Photo: Parker Young Photography
Finding a wedding invitation in your mailbox is pretty exciting. Who doesn’t love a chance to get dressed up and spend the night on the dance floor celebrating their friends’ love? But it also comes with its own share of questions and confusion, from whether you were invited with a guest to what you should wear. No matter the formality or the season, being a great wedding guest will not only mean you have a fantastic time, but will ensure that the bride and groom do, too. If you’re not sure what makes a great wedding guest (or, more specifically, what makes a BAD one), here are six things a wedding guest should never do.
Don’t RSVP With an Uninvited Plus One
Pay close attention to your invitation when it arrives: The envelope will hold all the clues as to whether you’ve been invited with a guest or not. If only your name is on the envelope, you’ve been invited solo. While you might be tempted to call and ask for a guest, or simply add a second person to your RSVP, don’t. Remember that the couple has both space and budget constraints to work with, and you could be causing undue stress by asking them to change their plans! If your significant other was named, you must RSVP with that person or choose to go alone — that invite is non-transferrable! (The only possible exception is if you were invited with a boyfriend or girlfriend and the two of you broke up. Call the bride or groom to check whether it would be alright for you to bring a friend, but be prepared for them to say they’d prefer that you come alone instead of bringing someone they’ve never met.) If your invitation read “and Guest,” you do have the flexibility to invite whomever you’d like. Keep the event in mind, though — check with the couple before you opt to bring your child instead of an adult friend, and pick someone you know would be comfortable in the environment.
Don’t Arrive with a Guest If You Weren’t Invited With One
Along the same lines as only RSVPing for those who were named on the invitation envelope, RSVPing for just yourself and arriving with a guest anyway is a big no-no. A good host and hostess (or wedding planner) will find a way to squeeze you in at a table, but you’re asking for the couple to focus on accommodating you instead of focusing on one another, and could throw a wrench in their carefully-planned seating arrangements.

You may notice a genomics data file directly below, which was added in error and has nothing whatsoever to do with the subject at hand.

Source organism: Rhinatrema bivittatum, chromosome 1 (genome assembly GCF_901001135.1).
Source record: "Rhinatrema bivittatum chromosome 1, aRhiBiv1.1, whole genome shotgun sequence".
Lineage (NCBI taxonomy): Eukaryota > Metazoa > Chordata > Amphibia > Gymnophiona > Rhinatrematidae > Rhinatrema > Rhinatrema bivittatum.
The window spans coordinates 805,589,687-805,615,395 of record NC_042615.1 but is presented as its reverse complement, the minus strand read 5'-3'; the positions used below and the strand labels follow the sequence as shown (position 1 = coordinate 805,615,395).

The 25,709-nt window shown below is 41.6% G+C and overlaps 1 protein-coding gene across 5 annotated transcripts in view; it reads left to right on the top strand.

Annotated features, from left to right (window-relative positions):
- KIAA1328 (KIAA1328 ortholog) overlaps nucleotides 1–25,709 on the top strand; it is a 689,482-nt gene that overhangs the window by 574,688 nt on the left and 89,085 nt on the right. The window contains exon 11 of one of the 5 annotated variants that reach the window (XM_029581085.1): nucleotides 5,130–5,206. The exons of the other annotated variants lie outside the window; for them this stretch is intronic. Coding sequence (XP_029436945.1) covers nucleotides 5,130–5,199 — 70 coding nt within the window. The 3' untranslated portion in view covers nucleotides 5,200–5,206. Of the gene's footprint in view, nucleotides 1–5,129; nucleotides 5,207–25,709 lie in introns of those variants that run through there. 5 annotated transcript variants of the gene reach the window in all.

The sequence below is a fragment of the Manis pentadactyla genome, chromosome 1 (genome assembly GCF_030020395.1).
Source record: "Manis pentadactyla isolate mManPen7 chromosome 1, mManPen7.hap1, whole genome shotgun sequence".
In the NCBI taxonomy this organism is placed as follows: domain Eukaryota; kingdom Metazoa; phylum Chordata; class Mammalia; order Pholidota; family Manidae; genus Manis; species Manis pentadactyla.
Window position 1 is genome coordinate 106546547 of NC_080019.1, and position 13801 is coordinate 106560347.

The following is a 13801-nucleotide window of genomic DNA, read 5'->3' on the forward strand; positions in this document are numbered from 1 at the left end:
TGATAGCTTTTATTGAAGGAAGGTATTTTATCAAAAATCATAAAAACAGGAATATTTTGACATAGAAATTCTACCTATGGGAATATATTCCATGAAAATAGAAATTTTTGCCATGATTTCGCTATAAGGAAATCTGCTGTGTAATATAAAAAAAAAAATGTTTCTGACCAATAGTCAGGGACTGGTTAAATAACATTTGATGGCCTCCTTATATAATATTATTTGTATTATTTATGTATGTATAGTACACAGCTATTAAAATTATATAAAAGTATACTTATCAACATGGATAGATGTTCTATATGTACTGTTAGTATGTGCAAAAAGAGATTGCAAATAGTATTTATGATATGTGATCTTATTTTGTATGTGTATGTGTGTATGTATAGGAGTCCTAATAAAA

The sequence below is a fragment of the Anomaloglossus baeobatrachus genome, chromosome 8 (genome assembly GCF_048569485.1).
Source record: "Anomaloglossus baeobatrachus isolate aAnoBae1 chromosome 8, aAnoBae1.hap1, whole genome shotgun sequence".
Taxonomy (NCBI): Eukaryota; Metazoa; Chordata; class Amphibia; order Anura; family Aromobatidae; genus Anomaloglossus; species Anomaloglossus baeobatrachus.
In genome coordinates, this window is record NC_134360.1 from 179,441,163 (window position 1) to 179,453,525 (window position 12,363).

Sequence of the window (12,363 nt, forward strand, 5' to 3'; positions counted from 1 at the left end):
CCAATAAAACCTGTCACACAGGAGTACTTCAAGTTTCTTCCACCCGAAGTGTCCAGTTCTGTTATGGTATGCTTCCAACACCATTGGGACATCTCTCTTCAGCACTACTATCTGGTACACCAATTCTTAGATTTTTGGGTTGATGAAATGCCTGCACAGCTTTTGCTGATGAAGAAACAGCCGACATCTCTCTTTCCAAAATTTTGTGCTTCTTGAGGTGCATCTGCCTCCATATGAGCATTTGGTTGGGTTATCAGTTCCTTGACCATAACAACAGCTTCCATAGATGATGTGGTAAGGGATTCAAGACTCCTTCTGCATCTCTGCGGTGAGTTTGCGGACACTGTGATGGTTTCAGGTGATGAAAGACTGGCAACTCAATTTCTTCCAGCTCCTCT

Don’t Wear White
We’ve said it before and we’ll say it again, the only person wearing all-white at a wedding should be the bride (if she so chooses, of course!). Peruse your closet for an appropriate outfit in a different color, take it as an opportunity to go shopping, or check out a site like Rent the Runway for something that fits the dress code and is a different hue. And of course, there’s always the Little Black Dress!
Don’t Ignore the Dress Code
The dress code might be the hardest part of being a wedding guest, but that doesn’t mean you should ignore it. Instead, do your best to figure out what the couple is hoping for, whether it’s figuring out the definition of black tie or checking their wedding website to see what “beach chic” really means. Still not sure? Ask a member of the wedding party (or the couple themselves if the wedding is still a ways off). This is the best way to make sure you understand the couple’s vision! And remember, it’s always better to be slightly over-dressed than to show up at a wedding that requested cocktail attire in jeans and a polo shirt.
Don’t Show Up Late
The start time on the invitation is when the ceremony processional is going to start, to plan to arrive at least 15-20 minutes early so you have time to find a seat before the ceremony begins. Yes, wedding ceremonies often begin a few minutes late, but if you arrive at the scheduled start time, you may not be able to find a seat — or worse, won’t be allowed to enter the ceremony venue at all!
Don’t Get Trashed
Everyone loves an open bar, but free alcohol is not an invitation to get as drunk as possible. You could end up being disruptive, or worse, causing damage to the venue or hurting yourself. Instead, drink responsibly, make plans for a designated driver or a ride home, and enjoy yourself within reason.